Netflix (NFLX) reported its fiscal third quarter earnings on Tuesday after the bell, crushing expectations and causing shares to surge more than 14% in after hours.
Here are Netflix’s third quarter results compared to Wall Street’s consensus estimates, as compiled by Bloomberg:
Revenue: $7.93 billion versus $7.85 billion expected
Adj. earnings per share (EPS): $3.10 versus $2.22 expected
Subscriber net additions: +2.41 million, -45% y/y versus estimate +1 million
In a note to shareholders, the company said, “After a challenging first half, we believe we’re on a path to reaccelerate growth. The key is pleasing members. It’s why we’ve always focused on winning the competition for viewing every day. When our series and movies excite our members, they tell their friends, and then more people watch, join and stay with us.”
The company attributes its success in the quarter to several TV and film hits, including Monster: The Jeffrey Dahmer Story, Stranger Things S4, Extraordinary Attorney Woo, The Gray Man, and Purple Hearts.
Today’s earnings mark the first time the company has added subscribers. In the first and second quarters, the company lost 970,000 and 200,000 subscribers, respectively.
To help stem subscriber losses, the company plans to launch an ad-supported subscription tier in November.
Most analysts have remained bullish on the profitability aspects of the new ad tier.
UBS analyst John Hodulik recently upped his price target on the stock by $52 to $250 a share, and JPMorgan analyst Doug Anmuth said that the ad tier’s lower price point ($6.99 in the U.S.) indicates Netflix’s confidence in advertising revenue.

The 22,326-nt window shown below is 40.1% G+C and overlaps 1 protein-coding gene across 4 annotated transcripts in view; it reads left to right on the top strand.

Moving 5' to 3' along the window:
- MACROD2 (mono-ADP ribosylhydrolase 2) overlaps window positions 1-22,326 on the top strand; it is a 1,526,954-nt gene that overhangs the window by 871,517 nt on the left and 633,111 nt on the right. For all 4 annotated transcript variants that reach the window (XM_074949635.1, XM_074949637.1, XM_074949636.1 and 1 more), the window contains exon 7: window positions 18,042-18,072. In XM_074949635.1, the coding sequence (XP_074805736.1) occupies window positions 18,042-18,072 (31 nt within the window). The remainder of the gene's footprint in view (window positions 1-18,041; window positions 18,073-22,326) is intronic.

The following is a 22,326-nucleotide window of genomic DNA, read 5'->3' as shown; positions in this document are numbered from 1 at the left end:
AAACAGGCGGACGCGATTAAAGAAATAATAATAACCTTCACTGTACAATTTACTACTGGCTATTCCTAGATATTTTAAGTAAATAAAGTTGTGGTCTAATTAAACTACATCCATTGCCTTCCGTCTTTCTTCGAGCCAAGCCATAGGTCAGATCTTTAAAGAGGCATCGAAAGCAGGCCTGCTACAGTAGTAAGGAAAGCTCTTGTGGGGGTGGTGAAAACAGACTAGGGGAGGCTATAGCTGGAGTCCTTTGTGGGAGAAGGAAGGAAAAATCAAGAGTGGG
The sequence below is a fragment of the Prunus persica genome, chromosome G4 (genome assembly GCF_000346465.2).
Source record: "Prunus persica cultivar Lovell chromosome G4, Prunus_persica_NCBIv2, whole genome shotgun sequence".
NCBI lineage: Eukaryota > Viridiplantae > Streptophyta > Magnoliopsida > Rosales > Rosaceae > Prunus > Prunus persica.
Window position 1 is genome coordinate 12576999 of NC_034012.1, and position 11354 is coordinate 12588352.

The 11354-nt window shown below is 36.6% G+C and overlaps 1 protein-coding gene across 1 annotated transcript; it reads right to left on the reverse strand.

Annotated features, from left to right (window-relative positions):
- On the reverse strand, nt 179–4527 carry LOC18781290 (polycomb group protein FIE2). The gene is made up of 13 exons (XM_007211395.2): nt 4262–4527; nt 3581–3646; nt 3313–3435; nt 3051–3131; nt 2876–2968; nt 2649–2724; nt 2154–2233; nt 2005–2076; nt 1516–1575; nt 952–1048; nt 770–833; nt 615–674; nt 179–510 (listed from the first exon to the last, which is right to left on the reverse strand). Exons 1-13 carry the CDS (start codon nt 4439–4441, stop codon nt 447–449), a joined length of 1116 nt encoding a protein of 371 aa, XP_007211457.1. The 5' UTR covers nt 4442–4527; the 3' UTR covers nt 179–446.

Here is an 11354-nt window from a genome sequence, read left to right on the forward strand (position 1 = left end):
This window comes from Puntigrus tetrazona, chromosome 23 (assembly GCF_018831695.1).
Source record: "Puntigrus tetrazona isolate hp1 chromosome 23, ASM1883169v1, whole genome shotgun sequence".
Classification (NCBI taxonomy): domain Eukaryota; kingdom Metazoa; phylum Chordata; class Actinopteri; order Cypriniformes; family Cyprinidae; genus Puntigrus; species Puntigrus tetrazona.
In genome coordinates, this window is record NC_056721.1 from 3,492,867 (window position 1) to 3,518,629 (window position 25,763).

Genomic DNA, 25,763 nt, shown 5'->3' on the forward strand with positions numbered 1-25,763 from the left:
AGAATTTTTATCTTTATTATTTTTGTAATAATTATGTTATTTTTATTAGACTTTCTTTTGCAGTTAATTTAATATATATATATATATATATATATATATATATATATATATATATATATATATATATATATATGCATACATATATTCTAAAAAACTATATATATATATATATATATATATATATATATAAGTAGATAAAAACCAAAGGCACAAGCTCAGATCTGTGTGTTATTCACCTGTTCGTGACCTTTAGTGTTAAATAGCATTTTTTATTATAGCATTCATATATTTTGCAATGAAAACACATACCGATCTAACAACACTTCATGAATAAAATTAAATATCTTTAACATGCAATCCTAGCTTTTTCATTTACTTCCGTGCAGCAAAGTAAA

Elsewhere on Wall Street, Citigroup analyst Jason Bazinet (who maintains a Buy rating on the stock) said that the upcoming ad tier “could point to material upside” in free cash flow, and Evercore ISI’s Mark Mahaney predicted that ad-supported will bring in $1 to $2 billion in incremental revenue by 2024.
On a call prior to the ad tier announcement, Netflix Worldwide Advertising President Jeremi Gorman said the platform “nearly sold out all of its [ad] inventory” globally for launch — bucking the trend of a global ad spend slowdown.
“There’s an ad spend slowdown in your typical models, but this is all net new for Netflix,” Jon Christian, EVP of digital media supply chain at Qvest, the largest media and entertainment-focused consulting company, told Yahoo Finance.
The executive added that advertising “brings in a new tier of users that potentially wouldn’t have even subscribed before.”
“I think there could be a lot of revenue in this game,” he continued, emphasizing the plethora of user data that Netflix can use to its advantage to lure advertisers.
Netflix forecast it would add 4.5 million subscribers during its fiscal first quarter and said it expects revenue of $7.8 billion, largely due to currency pressures overseas.